Montana resident Tanya Gersh has been the target of Andrew Anglin and his neo-Nazi website Daily Stormer since December 2016. It was that month that Anglin called on his readers to harass Gersh. The Washington Post reports that since then Gersh has received hundreds of emails, phone calls, voice mail messages, social media posts, and texts threatening her and her family. Southern Law Poverty Center attorney J. Richard Cohen filed a lawsuit against Anglin that he in turn requested be dismissed on the grounds that it violated his First Amendment rights and that he could not be held responsible for the actions of his readers. Montana federal judge Dana L. Christensen has denied his request, saying that, “Anglin exploited the prejudices widely held among his readers to specifically target one individual,” something he said is not protected by the First Amendment.
Well-known alt-right figure Richard Spencer posted a video of himself in 2016 that showed him shouting, “Hail Trump!” at a white nationalist convention attended by almost 300 people. This was followed by the Nazi salute by those in attendance. Following the release of that video, his mother Sherry Spencer contacted Tanya Gersh, who was a real estate agent at the time, about selling her home because of protests in her area against her son. Court filings indicate that she later decided not to sell her home and later published a post on Medium in which she said that Gersh had extorted and threatened her and attacked the views of her son. That’s when Anglin stepped in, urging readers to engage in “an old fashioned Troll Storm” in a Daily Stormer post titled “Jews Targeting Richard Spencer’s Mother for Harassment and Extortion.” Thirty more similar posts followed. He also released the phone numbers and addresses of Gersh as well as her friends and family online.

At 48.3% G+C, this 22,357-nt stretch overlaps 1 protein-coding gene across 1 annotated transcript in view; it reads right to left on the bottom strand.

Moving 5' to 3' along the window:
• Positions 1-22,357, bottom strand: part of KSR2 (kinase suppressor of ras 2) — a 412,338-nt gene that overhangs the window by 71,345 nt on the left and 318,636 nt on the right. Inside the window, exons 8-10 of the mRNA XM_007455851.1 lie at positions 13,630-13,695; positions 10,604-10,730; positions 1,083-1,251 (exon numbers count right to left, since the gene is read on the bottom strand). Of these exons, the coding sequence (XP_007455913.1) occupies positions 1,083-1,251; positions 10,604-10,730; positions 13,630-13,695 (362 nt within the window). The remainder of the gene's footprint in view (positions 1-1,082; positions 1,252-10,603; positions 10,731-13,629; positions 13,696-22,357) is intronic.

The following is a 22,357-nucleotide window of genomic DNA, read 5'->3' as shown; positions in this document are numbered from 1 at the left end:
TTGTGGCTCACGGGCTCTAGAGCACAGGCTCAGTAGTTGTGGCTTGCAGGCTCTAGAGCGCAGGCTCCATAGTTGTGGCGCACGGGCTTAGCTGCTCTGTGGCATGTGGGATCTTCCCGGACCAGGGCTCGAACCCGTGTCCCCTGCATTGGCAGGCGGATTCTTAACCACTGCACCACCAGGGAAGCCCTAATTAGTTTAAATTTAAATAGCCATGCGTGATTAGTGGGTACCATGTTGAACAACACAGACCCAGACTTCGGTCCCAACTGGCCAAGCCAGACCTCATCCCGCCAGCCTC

Gersh claims that the harassment that ensued pushed her to the brink of suicide. Cohen described Daily Stormer as a modern-day Ku Klux Klan.
“In the old days, maybe the Klan would burn a cross on your lawn to intimidate you. Nowadays neo-Nazis have other ways to harass and intimidate.”
David Dinielli is also an attorney with the Southern Poverty Law Center. He said that Gersh’s 12-year-old son was the target of violent communications including one in which a Twitter user suggested that he look inside an oven for a free Xbox, in reference to the gas chambers used in the Holocaust. Anglin posted an image that had the faces of Gersh and her son superimposed on a photograph of Auschwitz. By the spring of 2017, the Gersh family received over 700 threats. Dinielli commented on Judge Christensen’s decision.
“There is no First Amendment right to call upon hundreds of thousands of readers to launch a public attack on a private individual with the intent of ruining her life. That’s simply not something our Constitution protects.”